Blogs in India were abuzz last week after the Times of India ran an ad – and then a news story about the ad – from a couple in Chennai who are willing to pay 20,000 Rupees (about US $388) for "IITian sperm."
An "IITian" is a student at the Indian Institutes of Technology, established by the government to train scientists and engineers. The typical payment to sperm “donors” in India, according to a 2010 article in the same newspaper, is “Rs 1,000 to Rs 2,000” per sample.
The designer-sperm ad described the ideal gamete provider as "an IIT student, healthy, no bad habits, tall and fair, if possible." (In India as in a depressingly large number of other places, “fair” fetches an extra premium.)
According to the Times of India report, many IIT students were “shocked” by the ad, describing it as “insane,” “ridiculous,” and “weird.” Another news story quoted a student who called it “absolute rubbish.” And the online magazine Drishtikone responded with an account of policies and debates about “designer babies” (including a mention of the Center for Genetics and Society). The Drishtikone article concluded:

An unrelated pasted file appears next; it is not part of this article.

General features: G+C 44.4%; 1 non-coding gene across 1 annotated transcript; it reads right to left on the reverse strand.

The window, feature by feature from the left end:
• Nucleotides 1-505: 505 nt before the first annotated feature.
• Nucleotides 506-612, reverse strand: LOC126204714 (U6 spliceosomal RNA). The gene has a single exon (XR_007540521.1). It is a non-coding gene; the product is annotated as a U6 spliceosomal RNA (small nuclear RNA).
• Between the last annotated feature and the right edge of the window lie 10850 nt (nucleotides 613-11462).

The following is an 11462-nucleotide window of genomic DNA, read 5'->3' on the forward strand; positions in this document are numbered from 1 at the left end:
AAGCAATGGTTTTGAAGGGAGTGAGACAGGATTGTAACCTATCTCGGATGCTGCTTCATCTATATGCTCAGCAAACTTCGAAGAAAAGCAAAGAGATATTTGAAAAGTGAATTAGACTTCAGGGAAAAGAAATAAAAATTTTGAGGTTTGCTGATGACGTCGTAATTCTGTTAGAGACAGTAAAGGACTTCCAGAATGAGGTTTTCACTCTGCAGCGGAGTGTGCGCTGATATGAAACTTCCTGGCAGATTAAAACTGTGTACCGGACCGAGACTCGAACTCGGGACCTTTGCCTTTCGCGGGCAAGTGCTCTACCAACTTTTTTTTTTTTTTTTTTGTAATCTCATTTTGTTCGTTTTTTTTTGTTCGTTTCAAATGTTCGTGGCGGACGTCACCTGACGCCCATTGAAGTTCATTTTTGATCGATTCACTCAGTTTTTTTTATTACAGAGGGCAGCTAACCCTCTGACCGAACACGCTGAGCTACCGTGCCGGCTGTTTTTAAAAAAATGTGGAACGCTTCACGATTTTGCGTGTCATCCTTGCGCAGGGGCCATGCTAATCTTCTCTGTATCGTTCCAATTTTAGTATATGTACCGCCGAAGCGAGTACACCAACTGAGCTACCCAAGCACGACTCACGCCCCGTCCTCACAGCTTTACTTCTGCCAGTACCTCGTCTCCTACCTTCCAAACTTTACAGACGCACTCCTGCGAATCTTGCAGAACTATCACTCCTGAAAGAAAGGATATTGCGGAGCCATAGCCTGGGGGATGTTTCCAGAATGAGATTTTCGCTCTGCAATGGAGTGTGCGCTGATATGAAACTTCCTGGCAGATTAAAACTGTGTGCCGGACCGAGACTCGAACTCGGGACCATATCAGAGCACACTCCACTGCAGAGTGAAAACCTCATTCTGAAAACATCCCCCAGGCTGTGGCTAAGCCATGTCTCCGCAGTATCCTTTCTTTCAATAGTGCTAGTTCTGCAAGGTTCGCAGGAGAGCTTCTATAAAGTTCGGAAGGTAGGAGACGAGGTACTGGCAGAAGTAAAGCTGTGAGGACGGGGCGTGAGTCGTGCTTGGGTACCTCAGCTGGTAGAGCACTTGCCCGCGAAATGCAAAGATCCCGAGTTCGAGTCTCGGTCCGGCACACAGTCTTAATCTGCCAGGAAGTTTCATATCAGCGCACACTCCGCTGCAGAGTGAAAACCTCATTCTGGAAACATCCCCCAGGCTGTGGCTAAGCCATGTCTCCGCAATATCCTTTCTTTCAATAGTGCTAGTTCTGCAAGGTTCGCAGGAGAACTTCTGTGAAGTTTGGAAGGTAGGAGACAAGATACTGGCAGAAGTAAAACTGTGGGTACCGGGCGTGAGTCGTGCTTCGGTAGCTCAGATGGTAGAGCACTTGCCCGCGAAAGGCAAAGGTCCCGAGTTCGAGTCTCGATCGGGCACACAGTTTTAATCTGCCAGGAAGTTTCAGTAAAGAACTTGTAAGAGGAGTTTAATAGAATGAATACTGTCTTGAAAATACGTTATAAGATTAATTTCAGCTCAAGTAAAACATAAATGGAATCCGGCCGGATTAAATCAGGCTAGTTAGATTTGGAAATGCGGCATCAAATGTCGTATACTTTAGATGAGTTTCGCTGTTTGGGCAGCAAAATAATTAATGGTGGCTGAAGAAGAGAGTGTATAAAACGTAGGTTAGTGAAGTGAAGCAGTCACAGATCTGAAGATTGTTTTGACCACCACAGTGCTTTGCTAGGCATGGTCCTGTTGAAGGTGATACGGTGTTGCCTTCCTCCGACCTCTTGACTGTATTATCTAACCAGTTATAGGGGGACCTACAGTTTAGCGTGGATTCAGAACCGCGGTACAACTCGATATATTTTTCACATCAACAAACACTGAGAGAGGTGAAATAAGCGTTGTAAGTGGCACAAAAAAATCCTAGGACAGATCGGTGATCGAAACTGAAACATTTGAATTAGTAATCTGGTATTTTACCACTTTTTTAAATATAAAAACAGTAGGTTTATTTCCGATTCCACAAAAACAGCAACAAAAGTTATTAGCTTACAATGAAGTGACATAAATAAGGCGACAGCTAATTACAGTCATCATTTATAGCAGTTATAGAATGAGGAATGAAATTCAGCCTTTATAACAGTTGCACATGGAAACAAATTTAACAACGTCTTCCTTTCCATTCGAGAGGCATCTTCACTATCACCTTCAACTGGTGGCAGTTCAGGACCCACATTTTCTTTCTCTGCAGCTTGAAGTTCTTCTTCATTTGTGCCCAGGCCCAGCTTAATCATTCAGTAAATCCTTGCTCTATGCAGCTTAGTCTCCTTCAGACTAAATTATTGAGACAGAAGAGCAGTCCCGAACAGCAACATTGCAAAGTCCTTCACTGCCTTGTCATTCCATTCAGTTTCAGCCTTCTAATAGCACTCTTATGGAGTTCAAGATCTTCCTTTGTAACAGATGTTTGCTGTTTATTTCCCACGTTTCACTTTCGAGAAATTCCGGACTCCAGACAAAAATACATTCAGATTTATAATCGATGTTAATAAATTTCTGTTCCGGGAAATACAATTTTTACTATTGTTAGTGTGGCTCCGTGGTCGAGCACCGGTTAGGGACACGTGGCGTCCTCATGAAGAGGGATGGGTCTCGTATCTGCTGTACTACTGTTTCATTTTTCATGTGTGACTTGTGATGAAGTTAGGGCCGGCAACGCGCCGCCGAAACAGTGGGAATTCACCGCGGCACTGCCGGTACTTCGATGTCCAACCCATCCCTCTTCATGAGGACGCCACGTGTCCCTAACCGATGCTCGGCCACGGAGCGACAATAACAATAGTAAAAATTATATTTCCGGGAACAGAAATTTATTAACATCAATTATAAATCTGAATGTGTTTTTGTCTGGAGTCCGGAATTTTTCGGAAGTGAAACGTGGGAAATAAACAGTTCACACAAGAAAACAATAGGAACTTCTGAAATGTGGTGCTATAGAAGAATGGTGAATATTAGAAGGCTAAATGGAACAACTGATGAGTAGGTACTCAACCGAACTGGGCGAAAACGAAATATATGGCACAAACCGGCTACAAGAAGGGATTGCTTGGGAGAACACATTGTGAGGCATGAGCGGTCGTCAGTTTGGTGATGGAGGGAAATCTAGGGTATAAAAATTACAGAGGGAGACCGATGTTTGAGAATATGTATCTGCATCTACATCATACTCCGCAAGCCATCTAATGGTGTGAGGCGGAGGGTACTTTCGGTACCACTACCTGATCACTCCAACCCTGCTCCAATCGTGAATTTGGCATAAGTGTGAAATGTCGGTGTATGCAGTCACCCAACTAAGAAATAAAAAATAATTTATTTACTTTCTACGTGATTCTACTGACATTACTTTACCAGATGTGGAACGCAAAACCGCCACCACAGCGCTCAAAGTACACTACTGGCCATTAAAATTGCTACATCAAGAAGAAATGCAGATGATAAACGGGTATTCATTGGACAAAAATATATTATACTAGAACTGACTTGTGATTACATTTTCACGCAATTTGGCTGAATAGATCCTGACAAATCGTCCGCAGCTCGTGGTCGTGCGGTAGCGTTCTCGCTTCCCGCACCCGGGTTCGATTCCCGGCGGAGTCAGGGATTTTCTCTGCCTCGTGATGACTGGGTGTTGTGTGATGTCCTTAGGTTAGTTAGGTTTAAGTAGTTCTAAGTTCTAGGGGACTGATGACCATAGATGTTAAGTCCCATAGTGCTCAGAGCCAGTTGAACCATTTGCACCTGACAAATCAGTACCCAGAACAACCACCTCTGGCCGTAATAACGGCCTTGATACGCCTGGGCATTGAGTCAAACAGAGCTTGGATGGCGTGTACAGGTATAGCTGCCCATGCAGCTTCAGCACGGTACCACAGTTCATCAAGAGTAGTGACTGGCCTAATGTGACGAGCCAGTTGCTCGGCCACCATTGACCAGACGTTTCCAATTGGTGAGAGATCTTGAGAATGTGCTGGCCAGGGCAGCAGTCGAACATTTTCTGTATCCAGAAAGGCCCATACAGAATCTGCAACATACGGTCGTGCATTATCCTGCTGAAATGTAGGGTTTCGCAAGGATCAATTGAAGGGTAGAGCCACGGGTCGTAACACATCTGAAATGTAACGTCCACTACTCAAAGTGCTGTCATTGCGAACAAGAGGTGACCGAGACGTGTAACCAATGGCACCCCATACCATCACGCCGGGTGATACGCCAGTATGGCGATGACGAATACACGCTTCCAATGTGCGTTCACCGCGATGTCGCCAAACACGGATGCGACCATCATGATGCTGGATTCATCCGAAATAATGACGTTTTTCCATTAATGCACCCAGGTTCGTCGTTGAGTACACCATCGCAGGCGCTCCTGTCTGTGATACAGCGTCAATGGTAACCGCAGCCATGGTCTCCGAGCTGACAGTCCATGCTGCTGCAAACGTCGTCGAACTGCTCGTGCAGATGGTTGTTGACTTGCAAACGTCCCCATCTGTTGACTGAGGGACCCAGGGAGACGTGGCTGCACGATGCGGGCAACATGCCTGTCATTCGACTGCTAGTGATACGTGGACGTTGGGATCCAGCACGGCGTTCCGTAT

If you can order your “Just in Time” and “Customized” baby – like some order their cars now – then do you think people will stop at anything?
This could lead to a new type of apartheid and caste system, where the rich will create a community of tall, fair, blue eyed, blonde haired, and above-normal intelligent “special class.” Those without money will be a large outcaste society of the exact opposite.
Previously on Biopolitical Times:
Posted in Assisted Reproduction, Marcy Darnovsky's Blog Posts, Other Countries, Reproductive Justice, Health & Rights
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